March 17, 2016
When one thinks about black bass fishing, Texas, California, Florida and several other states immediately come to mind. However, the Southwestern states of New Mexico and Arizona are home to many superb bass waters as well. The lakes in these states produce bass in numbers, including lots of trophy-size fish, in spectacularly scenic surroundings.
Though not likely to challenge the current world-record largemouth or smallmouth bass in size, many of these lakes produce monster fish on a regular basis, despite environmental obstacles such as extreme heat and the ever-present threat of drought.
In fact, drought resulting from low snowpacks has recently been a deterrent to lake water levels in the Southwest. Hardy bass and diligent game and fish personnel in both states have maintained high quality fisheries despite the obstacles they encounter. Most lake levels fluctuate significantly around drought conditions and drawdowns to satisfy other water requirements, which serve to reduce typical largemouth cover.
2014 saw improvement in lake levels as the snowpack and summer monsoon rains dumped a little more water into the environment. Today the future looks even brighter as weather experts forecast increased snowpacks and perhaps heavier monsoon rains in the Southwest next season as a result of a very powerful El Nino in the Pacific Ocean. Some predictions report the El Nino is likely to strengthen until the spring of 2016.
Overall, officials in both states are optimistic concerning the future for bass fishing in their states. Arizona and New Mexico have constructed bass hatcheries and are introducing new Florida largemouth bass strains into some waters. They hope that the infusion of a new strain of largemouth genetics will both stimulate vitality and produce larger fish as well. Black bass feed on a wide variety of items, including other fish, insects, crayfish and even mice or birds. Whether your bass preference is lots of fish or trophy fish, either state can fill your wishes. What follows are some waters that offer excellent opportunities to do so.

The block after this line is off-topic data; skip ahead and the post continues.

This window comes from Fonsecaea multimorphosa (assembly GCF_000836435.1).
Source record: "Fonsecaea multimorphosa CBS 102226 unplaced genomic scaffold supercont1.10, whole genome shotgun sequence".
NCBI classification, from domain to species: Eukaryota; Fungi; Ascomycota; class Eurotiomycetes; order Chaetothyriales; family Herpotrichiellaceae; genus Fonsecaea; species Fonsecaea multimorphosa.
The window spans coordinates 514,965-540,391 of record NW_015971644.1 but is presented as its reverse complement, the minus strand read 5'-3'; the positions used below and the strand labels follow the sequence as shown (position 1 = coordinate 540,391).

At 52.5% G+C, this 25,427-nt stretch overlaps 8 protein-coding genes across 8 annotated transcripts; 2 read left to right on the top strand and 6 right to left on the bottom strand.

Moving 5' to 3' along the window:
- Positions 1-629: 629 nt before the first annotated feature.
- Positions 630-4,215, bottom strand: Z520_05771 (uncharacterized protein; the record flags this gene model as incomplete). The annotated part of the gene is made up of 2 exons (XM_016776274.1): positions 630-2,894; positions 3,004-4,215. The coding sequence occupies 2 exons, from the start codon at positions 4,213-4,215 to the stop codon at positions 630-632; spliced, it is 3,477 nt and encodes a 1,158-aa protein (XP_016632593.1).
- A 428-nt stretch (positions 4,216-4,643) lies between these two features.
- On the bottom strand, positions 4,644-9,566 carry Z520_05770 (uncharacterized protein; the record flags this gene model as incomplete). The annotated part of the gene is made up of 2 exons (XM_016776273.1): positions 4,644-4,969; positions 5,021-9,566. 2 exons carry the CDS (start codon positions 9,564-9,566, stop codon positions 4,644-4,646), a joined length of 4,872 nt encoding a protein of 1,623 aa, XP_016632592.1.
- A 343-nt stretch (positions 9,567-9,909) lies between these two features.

Aptly named, the Land of Enchantment ranges from low arid desert terrain to the dizzying heights of alpine mountain peaks. Throughout the state, generally at mid-range altitudes, bass lakes abound. Many of these lakes exist in starkly scenic rocky terrain. The higher-elevation lakes warm later in the spring, and Shawn Denny, New Mexico warm water fisheries biologist, noted that fishing usually begins to pick up from mid-March into April.
Southwest bass fishing success relies on water availability. Drought conditions over the past few years have hindered fishing in many places. However, the past couple of years have seen a big improvement in water levels, stimulating optimism for the near future. Richard Hansen, New Mexico assistant chief of fisheries, said "It's been our observation that after a period of drought, when the lakes come back, they fish like gangbusters."
Denny noted that recent rising levels create a win-win situation by flooding lakeside brush, which significantly increases nutrients and provides protective cover for younger bass, leading to more and larger fish. He highlighted Conchas Lake as an example. With rising water levels, largemouth fishing is on fire, and he expects it to continue.
Primarily a smallmouth impoundment, this large canyon lake harbors lots of largemouth as well, though not a lot of lunkers. Eric Mammoser, New Mexico Game and Fish fisheries biologist, agreed. It is fishing very well now, and there are lots of 14- to 15-inch bass packing on pounds for 2016 on into the future.